||1,967 acres, including 7 of inland
water; Census Rep. 1901.
||Wesham was later reputed to contain
two (or three) plough-lands and Medlar
one (or half). The former was probably
taken from Kirkham and the latter from
Lancs. Inq. and Extents (Rec. Soc.
Lancs, and Ches.), i, 47; it was held by
Ellis de Hutton son of Roger in 1212.
||Ibid. She was living and in possession in 1212.
||Robert the Treasurer, Prior of the
Hospitallers in England, confirmed to
Gilbert (son of Roger) son of Reinfred
'the whole vill of Medlar, i.e. one ploughland with all its appurtenances, &c., which
we had by the gift of Cecily daughter of
Roger, formerly wife of Benedict Gernet.'
Gilbert and his heirs were to pay 12d. a
year to the knights on St. Oswald's Day,
half a mark as obit, and the 8s. a year
due to the king; Cockersand Chartul.
(Chet. Soc.), i, 170.
Ellis de Hutton confirmed his sister's
grant to the Hospitallers; ibid. 171.
||Ibid. 168; one plough-land in Medlar,
the mill of Greenhalgh and the service of
Adam de Cornay and his heirs. The
canons were to perform the service due to
the king. The grant was made in or
before 1216, when the king confirmed
Gilbert's grant to the abbey; Cal. Rot.
Chart. (Rec. Com.), 218.
Gilbert seems to have become the
abbey's tenant. He obtained a quitclaim
respecting Medlar from Maud de Stiveton,
daughter and beneficiary of Ellis de Stiveton, and had granted his whole tenement
to Reyner de Stiveton, guaranteeing also
to pay the 8s. service due to the king;
Farrer, Lancs. Pipe R. 440–2.
It was perhaps in consequence of this
grant that an Ellis de Stiveton claimed
Medlar in 1235, and on the Abbot of
Cockersand calling William de Lancaster
(son of Gilbert the benefactor) to warrant
him Ellis resigned his right on being paid
25 marks by William; Cockersand Chartul.
i, 169; Final Conc. (Rec. Soc. Lancs, and
Ches.), i, 63.
Cockersand Chartul. i, 167; see p. 171
for the earlier agreement for 1s. 6d. rent.
The canons obtained 3 oxgangs of land
from Robert son of Ellis de Hutton, and
another in 1271 from Eda daughter of
Roger de Medlar, who had been enfeoffed
by her father in marriage; ibid. 172.
This last grant is probably that referred
to in a claim by Eda daughter of Roger
de Furness in 1292; she alleged that she
had demised an oxgang of land to the
abbot's predecessor for life in 1276, he
promising a robe yearly, which was withheld. The verdict was for the abbot;
Assize R. 408, m. 96 d.
||In 1324 the Abbot of Cockersand was
stated to hold Medlar in conjunction with.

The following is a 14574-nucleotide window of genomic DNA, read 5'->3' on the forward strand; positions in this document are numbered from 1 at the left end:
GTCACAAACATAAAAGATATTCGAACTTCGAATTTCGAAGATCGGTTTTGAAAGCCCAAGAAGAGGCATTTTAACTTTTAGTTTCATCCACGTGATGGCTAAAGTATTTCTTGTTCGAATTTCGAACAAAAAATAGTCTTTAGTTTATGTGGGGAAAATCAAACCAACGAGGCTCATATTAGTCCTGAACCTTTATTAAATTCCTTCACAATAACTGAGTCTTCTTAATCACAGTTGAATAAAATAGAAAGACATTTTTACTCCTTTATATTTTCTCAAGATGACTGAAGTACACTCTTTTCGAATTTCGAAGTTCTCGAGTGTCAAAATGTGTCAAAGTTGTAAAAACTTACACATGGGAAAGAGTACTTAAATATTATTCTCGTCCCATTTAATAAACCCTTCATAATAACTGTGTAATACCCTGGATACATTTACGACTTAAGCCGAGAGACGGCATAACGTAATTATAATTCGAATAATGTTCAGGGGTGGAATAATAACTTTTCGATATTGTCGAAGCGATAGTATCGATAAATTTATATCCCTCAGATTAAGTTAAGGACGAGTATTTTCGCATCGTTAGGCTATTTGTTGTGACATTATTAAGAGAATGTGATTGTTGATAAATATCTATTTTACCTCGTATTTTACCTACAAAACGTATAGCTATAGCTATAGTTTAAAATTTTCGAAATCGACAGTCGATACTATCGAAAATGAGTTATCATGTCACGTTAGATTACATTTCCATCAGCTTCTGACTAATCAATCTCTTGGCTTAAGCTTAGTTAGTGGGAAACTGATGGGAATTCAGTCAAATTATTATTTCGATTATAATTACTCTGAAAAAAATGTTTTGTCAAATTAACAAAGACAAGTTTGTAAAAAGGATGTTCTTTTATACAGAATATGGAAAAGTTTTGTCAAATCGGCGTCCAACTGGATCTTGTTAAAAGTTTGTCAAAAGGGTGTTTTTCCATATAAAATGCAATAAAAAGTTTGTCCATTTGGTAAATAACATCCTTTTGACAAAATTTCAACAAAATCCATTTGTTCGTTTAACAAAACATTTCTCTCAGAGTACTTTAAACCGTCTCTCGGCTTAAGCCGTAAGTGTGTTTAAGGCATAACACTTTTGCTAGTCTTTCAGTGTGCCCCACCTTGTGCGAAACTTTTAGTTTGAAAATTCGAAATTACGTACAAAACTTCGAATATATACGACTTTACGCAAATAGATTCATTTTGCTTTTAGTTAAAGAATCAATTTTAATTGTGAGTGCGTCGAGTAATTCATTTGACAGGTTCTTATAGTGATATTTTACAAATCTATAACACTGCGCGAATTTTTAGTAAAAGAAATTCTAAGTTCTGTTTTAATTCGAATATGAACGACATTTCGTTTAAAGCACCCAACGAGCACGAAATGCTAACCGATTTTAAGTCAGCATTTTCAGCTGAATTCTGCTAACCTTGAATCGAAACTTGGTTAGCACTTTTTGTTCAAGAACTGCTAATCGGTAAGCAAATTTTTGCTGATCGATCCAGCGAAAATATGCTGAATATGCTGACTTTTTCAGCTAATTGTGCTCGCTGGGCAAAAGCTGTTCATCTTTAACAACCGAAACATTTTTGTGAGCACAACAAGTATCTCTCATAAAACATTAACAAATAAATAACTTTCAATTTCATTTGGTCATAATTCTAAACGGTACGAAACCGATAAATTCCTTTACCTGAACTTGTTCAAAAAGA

Newbigging or Singleton Grange; Dods.
MSS. cxxxi, fol. 40. In 1346 he held
half a plough-land in Medlar in thegnage
by a rent of 8s.; Survey of 1346 (Chet.
Soc), 52. A similar tenure was recorded
in 1445–6, but the abbot alleged that he
held in pure alms; Duchy of Lanc.
Knights' Fees, bdle. 2, no. 20.
In 1303 Adam son of Richard de
Mowbreck claimed a messuage and half
an oxgang of land in Medlar held by the
Abbot of Cockersand; De Banco R. 145,
m. 95 d.
The Cockersand rentals 1451–1537 are
printed in the Chartul. iii, 1264–5.
||Pat. 35 Hen. VIII, pt. ix, m. 11.
The grant included a close called Cornfield.
||Duchy of Lanc. Inq. p.m. xvi, no. 38.
||William Westby was defendant in
1543 in various claims as to lands in
Medlar lately of Cockersand Abbey;
Ducatus Lanc. (Rec. Com.), ii, 80.
||Duchy of Lanc. Inq. p.m. x, no. 17.
A similar return is made in later inquisitions.
||Pat. 4 & 5 Phil, and Mary, pt. xiv.
||Duchy of Lanc. Inq. p.m. xxvi,
||Farrer, op. cit. 437.
||Farrer, op. cit. 439. The homage
and service of Alexander de Wesham was
Lancs. Inq. and Extents, i, 48. Sabina
widow of Roger de Heaton had dower
from Wesham in 1203–4; Farrer, Lancs,
Pipe R. 181.
Lancs. Inq. and Extents, i, 231. The
value was 16s. a year.
||Duchy of Lanc. Inq. p.m. x, no. 17.
||In 1286 William de Hoton (Heaton)
was mesne tenant between Theobald le
Boteler and Adam de Bradkirk; Lancs.
Inq. and Extents, i, 265.
Two plough-lands in Wesham and
Mowbreck were included in the Earl of
Ormond's estate in 1346; Survey (Chet.
Soc), 52–4. The two plough-lands may
have been composed thus: Wesham, one;
Mowbreck, half; Bradkirk, half.
||Sir John Stanley held the Boteler
estate in 1431; Feud. Aids, iii, 95.
The Derby rental (at Lathom) for 1522
shows that 4s. was paid to the king as the
free rent of the vill of Wesham. The
tenants at will paid 44s. a year and eight
hens (each worth 1½d.). The 4s. paid to